CORBETT, Ore. (KOIN) — On a rainy October morning, Tom Norby was winding his way through rows and rows of Christmas trees, tying different colored flagging to the tops to indicate tree species and quality.
The damp weather was a welcome change from the extraordinary heat that scorched Norby’s Trout Creek Tree Farm in the summer.
“Pretty much everybody had some level of damage, some severely, some not so much, like myself, but everybody experienced some level of damage,” Norby said.
In late June, temperatures in the Portland metro area and the Willamette Valley soared to record-shattering high numbers for three consecutive days.
The timing couldn’t have been worse for Christmas tree growers.
Trees such as noble fir and Nordmann and Turkish Fir had just sprouted their new growth. These newly-budded needles were extremely vulnerable to the heat.
“They were wilted, actually cooked right on there, and sunburned. They were brown and dead, and leaders were tipped over,” described Judy Kowalski, a bio science technician who studies Christmas trees at Oregon State University.
Kowalski said the damage varied widely throughout the region, depending on where farms were located. Farms like Norby’s, which is located at a higher elevation in Corbett, didn’t see extreme damage. But farms at lower elevations and trees growing on south-facing slopes really took the heat.
OSU researchers estimate about a 70% mortality rate among noble fir seedlings.
That’s where Norby saw the greatest impact. He thinks 40 to 50% of his seedlings died.
In the plots of land where he planted them, some seedlings are persisting and pushing out new, green shoots. Norby feels optimistic these seedlings will survive as long as there’s not another heat wave in 2022.
As for the rest of the seedlings, they’re brown and shriveled-up. Norby said he planted 10,000 seedlings in April and invested about $1.50 in each, meaning the heatwave cost him thousands of dollars.
Norby is the president of the Oregon Christmas Tree Growers Association. He’s heard from several other farmers, like himself, whose crops were damaged in the summer heat. He expects yields will be down about 5 to 10% for the 2021 holiday season.
Justin Timm from Frog Pond Farms told KOIN 6 News he also expects that much of a decrease in his yield. Lee Farms in Tualatin said they will have “somewhat of a shortage” this year.
Meanwhile, researchers at OSU have ranked Christmas tree species by the most damage, with Fraser firs showing the most damage. Grand firs have a range of damage to their leaders and needles, as do noble firs, which saw damage to the current year and last year’s growth. Nordmann and Turkish firs saw damage to their upper whorls and leaders, and Douglas firs showed little to no damage.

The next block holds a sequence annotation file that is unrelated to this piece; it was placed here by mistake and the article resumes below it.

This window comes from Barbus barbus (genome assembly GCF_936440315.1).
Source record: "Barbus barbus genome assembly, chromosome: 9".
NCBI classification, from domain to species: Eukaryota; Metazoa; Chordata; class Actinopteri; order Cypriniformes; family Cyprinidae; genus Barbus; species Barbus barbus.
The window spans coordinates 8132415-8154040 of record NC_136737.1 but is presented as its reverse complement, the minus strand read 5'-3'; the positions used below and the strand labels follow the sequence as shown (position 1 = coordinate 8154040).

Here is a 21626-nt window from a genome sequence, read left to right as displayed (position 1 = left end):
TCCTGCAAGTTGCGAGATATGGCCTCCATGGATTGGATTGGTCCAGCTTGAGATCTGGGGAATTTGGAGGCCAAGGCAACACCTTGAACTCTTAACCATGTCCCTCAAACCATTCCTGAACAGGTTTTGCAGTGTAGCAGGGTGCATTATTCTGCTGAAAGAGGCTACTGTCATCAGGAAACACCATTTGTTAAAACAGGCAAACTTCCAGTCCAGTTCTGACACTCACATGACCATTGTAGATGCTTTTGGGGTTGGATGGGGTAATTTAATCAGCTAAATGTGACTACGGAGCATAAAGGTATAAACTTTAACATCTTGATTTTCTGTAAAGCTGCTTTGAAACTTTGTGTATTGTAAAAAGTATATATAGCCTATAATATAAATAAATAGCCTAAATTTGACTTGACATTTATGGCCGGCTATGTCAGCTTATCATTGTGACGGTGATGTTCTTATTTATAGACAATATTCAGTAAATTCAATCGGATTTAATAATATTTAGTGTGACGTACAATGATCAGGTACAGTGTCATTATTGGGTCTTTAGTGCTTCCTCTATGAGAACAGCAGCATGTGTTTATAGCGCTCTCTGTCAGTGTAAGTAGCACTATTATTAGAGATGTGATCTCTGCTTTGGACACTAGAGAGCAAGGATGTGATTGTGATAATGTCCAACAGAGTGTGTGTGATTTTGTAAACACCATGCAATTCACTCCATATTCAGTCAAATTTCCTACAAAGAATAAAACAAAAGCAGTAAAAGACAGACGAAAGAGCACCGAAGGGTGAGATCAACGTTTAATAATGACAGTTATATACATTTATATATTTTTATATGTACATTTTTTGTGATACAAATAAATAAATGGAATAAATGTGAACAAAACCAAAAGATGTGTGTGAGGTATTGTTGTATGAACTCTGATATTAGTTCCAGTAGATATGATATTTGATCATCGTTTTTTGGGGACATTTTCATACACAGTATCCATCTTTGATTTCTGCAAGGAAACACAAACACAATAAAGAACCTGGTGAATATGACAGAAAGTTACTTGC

Norby said people shopping for Christmas trees in the coming months should prepare to see a bit more brown than they’re used to seeing on evergreens. He said if climate change continues, that could become normal.
He’s still hoping the singed needles won’t discourage people from purchasing trees from farms.
“As growers we’re trying to put out our best product. We’re trying to give you the best high-quality product you can get at the market. Unfortunately, nature dealt us kind of a crummy hand this year,” he said.
Kowalski and Norby said with so many seedlings damaged in 2021, there could also be a supply issue in about eight years when those seedlings would have been harvested. Norby said it will depend on how many trees farmers plant in 2022 and if there are any more extreme heat events in the next several years.
Oregon produces the most Christmas trees in the U.S., according to the 2017 Census of Agriculture. But if temperatures continue to rise, Norby predicts more farmers might move north to Washington, hoping for a more favorable climate.
Norby said planting cover crops between trees could be another way to protect them from heat. He’s currently growing grass between his rows of trees and says the grass helps hold moisture in the ground, which will give his trees a better chance of surviving another heat wave.
Kowalski said farmers might also start changing the variety of trees they grow. They might phase out their noble firs and grow more Nordmann and Turkish firs, which withstand the heat better.
“As an industry, we will change and adapt and we’ll come up with new ways in order to get trees to survive and be healthier going forward,” Norby said. “But I think this will make us rethink what we’re doing.”